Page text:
If allergens enter the body through the mucous membranes, they can lead to the release of large amounts of histamine and signal substances such as cytokines and pro-inflammatory leukotrienes in the case of a hypersensitive immune system. In particular histamine causes in the early phase of an allergic reaction symptoms such as itching, sneezing attacks, fluid retention in the tissue and swelling of the mucous membranes.
Histamine is problematic only in abundance
By itself, the tissue hormone in the body has important functions to perform that depend on the particular histamine receptor. However, if it is released in excessive amounts, as is the case with an allergic disease, the consequences of the histamine can be severe.
If the tissue hormone binds to so-called H1 receptors (H stands for histamine), for example in the lungs and skin, then small blood vessels expand and the blood pressure drops. The vascular walls become more permeable, edema forms. The bronchi narrow and the intestinal movements increase, the lymphatic flow is increased, itching occurs.
On the other hand, histamine docks on H2 receptors of the parietal cells of the gastric mucosa, gastric acid is released more, the stomach becomes acidified, the heart rate increases and the pulmonary vessels expand.
Mode of action of an antihistamine
If the effect of the body's own tissue hormone histamine should be abolished or at least mitigated, antihistamines are suitable for this purpose. In their chemical structure, they are very similar to histamine and block either the H1 or H2 receptors for histamine. Histamine will continue to be released. But since the binding site is occupied by the antihistamine, it can no longer dock itself.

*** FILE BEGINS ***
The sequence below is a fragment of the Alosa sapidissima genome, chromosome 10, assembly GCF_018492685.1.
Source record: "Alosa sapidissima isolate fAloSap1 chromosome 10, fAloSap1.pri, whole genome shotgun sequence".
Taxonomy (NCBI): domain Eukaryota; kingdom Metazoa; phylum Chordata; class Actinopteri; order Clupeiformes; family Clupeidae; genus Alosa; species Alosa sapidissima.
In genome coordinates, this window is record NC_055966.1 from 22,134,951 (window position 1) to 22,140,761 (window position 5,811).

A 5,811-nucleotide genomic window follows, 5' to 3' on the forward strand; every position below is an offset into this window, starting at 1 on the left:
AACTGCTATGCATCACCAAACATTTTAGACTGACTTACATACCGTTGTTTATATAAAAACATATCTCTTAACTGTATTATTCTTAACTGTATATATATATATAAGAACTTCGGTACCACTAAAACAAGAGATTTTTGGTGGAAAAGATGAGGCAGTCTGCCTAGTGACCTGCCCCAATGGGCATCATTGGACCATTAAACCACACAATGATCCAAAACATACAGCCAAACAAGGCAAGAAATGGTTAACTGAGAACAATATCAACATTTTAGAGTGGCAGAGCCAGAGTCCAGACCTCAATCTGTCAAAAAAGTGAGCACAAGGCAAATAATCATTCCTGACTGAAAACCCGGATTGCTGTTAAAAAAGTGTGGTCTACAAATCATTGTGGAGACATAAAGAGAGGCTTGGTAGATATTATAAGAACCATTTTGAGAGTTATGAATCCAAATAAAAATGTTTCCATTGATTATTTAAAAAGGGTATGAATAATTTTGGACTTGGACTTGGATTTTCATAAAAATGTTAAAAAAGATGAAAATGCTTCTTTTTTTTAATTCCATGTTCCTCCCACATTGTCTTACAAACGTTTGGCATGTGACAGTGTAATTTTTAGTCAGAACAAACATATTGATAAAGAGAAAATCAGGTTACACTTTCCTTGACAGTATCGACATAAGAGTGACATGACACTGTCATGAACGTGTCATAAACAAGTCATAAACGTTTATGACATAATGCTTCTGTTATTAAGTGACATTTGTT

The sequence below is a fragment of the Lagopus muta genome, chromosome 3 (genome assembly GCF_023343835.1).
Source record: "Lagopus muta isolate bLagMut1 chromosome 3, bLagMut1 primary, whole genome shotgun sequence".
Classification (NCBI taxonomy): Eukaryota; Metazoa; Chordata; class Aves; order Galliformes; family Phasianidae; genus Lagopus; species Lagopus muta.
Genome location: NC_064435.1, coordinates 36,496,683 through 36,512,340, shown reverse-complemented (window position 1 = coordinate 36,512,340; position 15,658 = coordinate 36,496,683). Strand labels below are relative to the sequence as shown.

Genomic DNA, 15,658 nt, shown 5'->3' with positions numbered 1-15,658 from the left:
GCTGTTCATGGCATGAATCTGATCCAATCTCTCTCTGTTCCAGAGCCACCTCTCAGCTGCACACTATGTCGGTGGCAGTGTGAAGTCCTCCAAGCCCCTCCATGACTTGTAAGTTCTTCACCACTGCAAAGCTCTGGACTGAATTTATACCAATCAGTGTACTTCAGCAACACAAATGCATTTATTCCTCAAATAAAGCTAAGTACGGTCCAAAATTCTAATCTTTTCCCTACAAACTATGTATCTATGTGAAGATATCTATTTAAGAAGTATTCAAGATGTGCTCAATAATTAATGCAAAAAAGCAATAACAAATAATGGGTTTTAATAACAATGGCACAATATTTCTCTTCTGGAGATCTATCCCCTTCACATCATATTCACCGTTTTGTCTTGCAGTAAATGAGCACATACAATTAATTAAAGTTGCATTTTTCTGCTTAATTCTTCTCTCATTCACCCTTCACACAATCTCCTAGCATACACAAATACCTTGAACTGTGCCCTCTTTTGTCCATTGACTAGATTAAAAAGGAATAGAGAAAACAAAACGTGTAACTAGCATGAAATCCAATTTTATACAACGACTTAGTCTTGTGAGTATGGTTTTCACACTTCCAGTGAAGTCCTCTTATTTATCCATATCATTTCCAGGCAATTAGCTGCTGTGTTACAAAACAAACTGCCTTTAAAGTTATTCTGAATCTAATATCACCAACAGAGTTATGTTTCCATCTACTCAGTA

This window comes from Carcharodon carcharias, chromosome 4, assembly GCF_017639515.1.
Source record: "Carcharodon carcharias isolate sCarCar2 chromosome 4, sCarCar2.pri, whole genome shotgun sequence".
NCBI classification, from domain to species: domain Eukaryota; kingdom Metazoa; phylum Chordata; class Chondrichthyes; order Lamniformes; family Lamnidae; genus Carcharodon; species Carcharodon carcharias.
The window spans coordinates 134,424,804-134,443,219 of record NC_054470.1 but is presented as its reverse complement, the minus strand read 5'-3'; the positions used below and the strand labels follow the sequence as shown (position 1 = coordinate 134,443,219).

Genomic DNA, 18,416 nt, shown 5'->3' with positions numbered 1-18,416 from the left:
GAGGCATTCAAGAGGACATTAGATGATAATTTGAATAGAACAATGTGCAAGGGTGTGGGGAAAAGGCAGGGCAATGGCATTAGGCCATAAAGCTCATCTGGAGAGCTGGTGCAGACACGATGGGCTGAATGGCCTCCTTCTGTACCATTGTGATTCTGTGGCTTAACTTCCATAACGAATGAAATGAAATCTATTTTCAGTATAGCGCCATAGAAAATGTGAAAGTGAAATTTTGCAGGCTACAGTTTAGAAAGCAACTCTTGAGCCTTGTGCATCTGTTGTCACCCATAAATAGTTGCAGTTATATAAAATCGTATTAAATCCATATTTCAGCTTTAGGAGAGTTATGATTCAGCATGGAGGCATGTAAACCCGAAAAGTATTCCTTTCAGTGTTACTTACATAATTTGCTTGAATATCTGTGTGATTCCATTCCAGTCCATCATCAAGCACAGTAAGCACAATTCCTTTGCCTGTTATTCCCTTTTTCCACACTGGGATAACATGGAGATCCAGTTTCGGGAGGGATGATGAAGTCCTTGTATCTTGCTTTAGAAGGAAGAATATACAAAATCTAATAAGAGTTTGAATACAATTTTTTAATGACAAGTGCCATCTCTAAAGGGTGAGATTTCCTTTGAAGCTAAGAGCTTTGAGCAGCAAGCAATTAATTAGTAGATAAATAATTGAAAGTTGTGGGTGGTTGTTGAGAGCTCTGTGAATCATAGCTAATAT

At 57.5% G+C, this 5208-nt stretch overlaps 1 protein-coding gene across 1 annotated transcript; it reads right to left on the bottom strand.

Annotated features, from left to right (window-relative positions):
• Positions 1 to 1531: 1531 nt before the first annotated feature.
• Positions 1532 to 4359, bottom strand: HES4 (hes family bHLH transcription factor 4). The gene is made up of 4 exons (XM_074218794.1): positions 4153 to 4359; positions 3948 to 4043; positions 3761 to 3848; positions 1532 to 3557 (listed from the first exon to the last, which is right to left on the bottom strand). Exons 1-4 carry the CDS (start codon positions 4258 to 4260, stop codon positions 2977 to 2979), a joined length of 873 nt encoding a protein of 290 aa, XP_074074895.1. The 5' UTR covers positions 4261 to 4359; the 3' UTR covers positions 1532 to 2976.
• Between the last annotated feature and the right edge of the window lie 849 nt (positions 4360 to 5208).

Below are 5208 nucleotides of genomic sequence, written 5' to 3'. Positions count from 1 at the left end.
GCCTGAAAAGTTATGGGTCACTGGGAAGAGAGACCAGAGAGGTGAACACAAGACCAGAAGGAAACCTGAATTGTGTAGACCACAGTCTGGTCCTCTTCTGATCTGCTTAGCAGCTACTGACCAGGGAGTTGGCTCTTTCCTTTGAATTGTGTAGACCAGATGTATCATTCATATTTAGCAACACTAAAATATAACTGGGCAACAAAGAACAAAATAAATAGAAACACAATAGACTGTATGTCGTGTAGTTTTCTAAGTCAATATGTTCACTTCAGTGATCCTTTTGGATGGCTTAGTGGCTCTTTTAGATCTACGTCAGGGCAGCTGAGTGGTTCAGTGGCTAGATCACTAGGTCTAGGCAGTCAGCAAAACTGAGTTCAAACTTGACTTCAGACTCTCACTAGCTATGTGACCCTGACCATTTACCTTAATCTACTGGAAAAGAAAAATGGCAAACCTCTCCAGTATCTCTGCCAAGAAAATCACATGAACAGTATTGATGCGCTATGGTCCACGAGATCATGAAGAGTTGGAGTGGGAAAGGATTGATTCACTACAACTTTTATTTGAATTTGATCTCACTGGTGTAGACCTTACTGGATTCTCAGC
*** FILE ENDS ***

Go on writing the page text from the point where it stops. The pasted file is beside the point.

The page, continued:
The already mentioned reactions of the body such as sneezing and nose itching are greatly reduced. However, they are not completely gone because they are also caused by other messengers. Antihistamines have antipruritic, vaso-sealing and anti-spasmodic properties or inhibit gastric acid production. Depending on which histamine receptor an antihistamine is targeted for, there are H1 and H2 blockers.
H1 blockers are useful in allergic reactions such as hives (urticaria) and other allergic skin conditions, hay fever, drug allergies and insect bites. There are now several generations of antihistamines.
The active ingredients of the newer H1 antihistamines include loratadine (duration of action 24 hours). It not only blocks the H1 histamine receptors but also reduces the release of histamine and leukotrienes. In addition to oral antihistamines, there are antipruritic preparations (gel, cream, ointment) and eye drops for topical use.
H2 blockers (for example with the active ingredients cimetidine, ranitidine or famotidine) inhibit the production of aggressive gastric acid by the parietal cells in the gastric mucosa and relieve the pain. In a therapy of gastric ulcers heal the ulcers faster. Oral H1 and H2 blockers are sometimes available over the counter at the pharmacy.
Side effects of antihistamines
The disadvantage of using H1 antihistamines of the first generation is that the active ingredients they contain can cross the blood-brain barrier and reach the nerve cells in the brain. This is why they have a soothing, soothing and drowsy effect. They are hardly used orally anymore.
Representatives of the second generation (for example with the active ingredients cetirizine, loratadine, ebastine, acrivastine, terfenadine) slow the activity of the nerve cells little or not at all. Despite a more favorable side effect profile, headache, gastrointestinal complaints, dry mouth (occasionally) and in very rare cases hair loss and / or impaired liver function may occur. H2 blockers basically have the same side effects that occasionally occur.